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> Lua also allocates memory at runtime, for growing the Lua stack and other
> internal structures, and also when creating strings (notably implicitly
> when converting things to strings for output).

It's those internal structures that concern me.  My goal is to try to minimize the use of the heap because no dynamic memory allocator is perfect.

No, but some of them go pretty close. On a system without a MMU, dlmalloc seems to perform very well. TLSF might be another good choice, although its own memory requirements are larger than dlmalloc's. Overall, based on some of my experiments, I recommend a form of segregated allocator, they seem to handle fragmentation quite well.

> Perhaps it will help if you could tell us what kind of Lua programs you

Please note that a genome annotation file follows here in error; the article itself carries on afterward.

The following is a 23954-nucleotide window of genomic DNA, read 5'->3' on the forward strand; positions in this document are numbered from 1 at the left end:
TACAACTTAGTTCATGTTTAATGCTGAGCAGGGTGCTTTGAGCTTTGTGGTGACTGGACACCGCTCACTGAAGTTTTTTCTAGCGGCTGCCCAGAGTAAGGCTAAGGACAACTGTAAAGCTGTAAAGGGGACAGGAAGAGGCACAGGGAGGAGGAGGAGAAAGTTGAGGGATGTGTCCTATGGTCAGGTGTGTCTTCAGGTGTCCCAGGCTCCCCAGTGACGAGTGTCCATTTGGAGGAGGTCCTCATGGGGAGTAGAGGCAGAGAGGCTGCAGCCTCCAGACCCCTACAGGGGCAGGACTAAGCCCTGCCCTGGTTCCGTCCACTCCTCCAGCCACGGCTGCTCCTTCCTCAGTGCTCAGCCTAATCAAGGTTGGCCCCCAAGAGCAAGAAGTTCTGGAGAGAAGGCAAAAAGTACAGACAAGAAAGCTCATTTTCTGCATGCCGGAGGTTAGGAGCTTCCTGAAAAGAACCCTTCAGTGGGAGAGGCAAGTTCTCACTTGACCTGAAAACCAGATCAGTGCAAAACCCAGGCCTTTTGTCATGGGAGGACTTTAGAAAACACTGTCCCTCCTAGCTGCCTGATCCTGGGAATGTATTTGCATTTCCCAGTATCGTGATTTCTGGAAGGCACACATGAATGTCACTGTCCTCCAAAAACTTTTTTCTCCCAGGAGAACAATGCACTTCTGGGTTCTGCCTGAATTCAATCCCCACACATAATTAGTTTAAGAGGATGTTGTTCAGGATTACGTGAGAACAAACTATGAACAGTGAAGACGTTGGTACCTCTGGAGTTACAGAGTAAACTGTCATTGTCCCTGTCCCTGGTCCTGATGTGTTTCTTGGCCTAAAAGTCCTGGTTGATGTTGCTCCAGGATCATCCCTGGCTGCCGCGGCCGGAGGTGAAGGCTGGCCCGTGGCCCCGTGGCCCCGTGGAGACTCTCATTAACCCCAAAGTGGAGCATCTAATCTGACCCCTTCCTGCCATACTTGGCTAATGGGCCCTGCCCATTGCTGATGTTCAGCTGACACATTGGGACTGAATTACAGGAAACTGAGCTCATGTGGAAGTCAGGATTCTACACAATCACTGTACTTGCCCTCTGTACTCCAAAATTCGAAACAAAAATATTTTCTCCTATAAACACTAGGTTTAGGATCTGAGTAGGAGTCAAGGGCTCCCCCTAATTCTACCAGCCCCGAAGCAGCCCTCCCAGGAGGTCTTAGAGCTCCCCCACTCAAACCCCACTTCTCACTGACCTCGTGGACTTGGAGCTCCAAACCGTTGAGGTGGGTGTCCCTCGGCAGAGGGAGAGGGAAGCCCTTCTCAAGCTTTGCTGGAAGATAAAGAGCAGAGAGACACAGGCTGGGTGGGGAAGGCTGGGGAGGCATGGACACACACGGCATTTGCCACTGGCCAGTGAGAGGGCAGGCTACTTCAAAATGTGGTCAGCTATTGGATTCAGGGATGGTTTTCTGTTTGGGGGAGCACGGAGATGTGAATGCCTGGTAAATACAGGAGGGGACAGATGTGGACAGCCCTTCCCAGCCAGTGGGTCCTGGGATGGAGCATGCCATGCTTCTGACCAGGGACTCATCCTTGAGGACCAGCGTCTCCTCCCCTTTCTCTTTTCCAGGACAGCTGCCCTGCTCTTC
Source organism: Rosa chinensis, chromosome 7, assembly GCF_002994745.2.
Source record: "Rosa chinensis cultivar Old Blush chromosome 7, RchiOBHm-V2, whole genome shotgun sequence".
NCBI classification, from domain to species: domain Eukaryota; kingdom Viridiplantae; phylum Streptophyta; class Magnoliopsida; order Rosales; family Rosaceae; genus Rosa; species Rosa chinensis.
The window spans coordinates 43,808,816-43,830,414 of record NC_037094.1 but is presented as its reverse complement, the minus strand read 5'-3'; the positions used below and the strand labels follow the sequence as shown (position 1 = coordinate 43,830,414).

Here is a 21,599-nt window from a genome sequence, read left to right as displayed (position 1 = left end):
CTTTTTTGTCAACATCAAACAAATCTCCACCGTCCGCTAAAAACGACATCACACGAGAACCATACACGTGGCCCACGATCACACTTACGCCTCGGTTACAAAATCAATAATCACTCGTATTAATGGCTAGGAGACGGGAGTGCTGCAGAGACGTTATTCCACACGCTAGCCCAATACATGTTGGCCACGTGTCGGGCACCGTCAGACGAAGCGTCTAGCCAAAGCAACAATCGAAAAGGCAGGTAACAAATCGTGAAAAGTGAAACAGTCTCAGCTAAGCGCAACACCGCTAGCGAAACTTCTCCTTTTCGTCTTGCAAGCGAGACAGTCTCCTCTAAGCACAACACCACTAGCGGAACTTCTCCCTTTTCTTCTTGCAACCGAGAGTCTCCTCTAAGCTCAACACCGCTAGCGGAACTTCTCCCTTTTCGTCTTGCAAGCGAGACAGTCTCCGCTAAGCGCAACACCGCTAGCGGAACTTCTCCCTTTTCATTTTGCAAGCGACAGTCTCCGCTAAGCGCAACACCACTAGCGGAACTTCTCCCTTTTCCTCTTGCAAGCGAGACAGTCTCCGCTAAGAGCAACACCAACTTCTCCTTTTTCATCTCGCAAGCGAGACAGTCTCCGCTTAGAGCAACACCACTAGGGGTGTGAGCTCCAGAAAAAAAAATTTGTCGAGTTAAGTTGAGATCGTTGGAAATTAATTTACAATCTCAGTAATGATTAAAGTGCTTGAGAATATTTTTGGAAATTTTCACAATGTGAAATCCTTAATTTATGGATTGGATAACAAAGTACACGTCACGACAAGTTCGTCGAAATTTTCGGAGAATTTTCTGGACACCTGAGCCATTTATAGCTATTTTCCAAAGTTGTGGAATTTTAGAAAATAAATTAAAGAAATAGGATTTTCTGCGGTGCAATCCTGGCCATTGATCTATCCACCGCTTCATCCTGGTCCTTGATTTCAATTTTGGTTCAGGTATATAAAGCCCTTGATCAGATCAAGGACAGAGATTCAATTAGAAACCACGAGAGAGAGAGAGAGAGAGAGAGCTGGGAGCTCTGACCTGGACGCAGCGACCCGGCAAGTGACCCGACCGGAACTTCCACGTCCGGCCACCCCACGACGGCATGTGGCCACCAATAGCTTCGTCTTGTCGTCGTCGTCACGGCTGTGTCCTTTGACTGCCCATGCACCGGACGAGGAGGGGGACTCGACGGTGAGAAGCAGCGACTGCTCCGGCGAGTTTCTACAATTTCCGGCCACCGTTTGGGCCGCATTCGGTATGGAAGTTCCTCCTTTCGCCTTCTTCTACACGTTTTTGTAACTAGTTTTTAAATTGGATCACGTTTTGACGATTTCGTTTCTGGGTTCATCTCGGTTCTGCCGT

> intend to run.

I'm thinking about using Lua to write programs for microcontrollers.  My concern is with determining the upper bound runtime of chunks of Lua code.  For example, I like to know my interrupt service routine won't miss an interrupt.

This doesn't depend on the allocator that much, most of the execution time will still most likely be in the Lua interpreter main loop, and this isn't really something you can avoid. If you want to have realtime response to your interrupts directly from Lua, I don't think this is possible. Of course, this largely depends on your realtime requirements and when the hardware capabilities of the platform you're using, but for microcontrollers experience suggests that this is true. The approach we're taking to provide this in eLua is two level: servce all the critical interrupts in hardware when needed, and queue all the others. Then the Lua code will be able to serve the interrupts in the queue later. Obviously not realtime, but at least you're not keeping your interrupt controller blocked while waiting for the interrupt to be acknowledged in Lua.
Other more radical possibilities include modifying eLua itself :) It's what our LTR patch does. All things considered though, Lua will always need a memory allocator, so it's up to you to provide a good one for your system.